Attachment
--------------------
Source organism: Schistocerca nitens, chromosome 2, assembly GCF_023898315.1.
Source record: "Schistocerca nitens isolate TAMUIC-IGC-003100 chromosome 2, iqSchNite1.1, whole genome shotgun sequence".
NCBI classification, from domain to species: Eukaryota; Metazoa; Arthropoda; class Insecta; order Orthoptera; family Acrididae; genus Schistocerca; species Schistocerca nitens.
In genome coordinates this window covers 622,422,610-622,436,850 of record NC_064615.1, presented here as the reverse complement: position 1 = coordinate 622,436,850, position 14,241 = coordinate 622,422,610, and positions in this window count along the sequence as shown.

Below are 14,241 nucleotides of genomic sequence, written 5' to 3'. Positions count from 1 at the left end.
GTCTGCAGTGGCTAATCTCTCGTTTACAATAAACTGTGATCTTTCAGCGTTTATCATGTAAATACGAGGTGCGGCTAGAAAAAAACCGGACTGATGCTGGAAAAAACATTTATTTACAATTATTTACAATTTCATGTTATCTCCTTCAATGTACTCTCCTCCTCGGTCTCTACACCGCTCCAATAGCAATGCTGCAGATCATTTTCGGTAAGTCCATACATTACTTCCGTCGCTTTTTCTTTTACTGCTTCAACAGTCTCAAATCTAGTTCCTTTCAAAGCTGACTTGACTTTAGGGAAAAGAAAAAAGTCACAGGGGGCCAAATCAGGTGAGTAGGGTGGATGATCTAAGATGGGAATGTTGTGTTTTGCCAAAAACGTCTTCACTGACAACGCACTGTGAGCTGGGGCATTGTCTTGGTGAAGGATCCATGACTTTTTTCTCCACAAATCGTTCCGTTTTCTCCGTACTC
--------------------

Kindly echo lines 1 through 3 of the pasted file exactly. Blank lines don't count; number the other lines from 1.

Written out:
Source organism: Schistocerca nitens, chromosome 2, assembly GCF_023898315.1.
Source record: "Schistocerca nitens isolate TAMUIC-IGC-003100 chromosome 2, iqSchNite1.1, whole genome shotgun sequence".
NCBI classification, from domain to species: Eukaryota; Metazoa; Arthropoda; class Insecta; order Orthoptera; family Acrididae; genus Schistocerca; species Schistocerca nitens.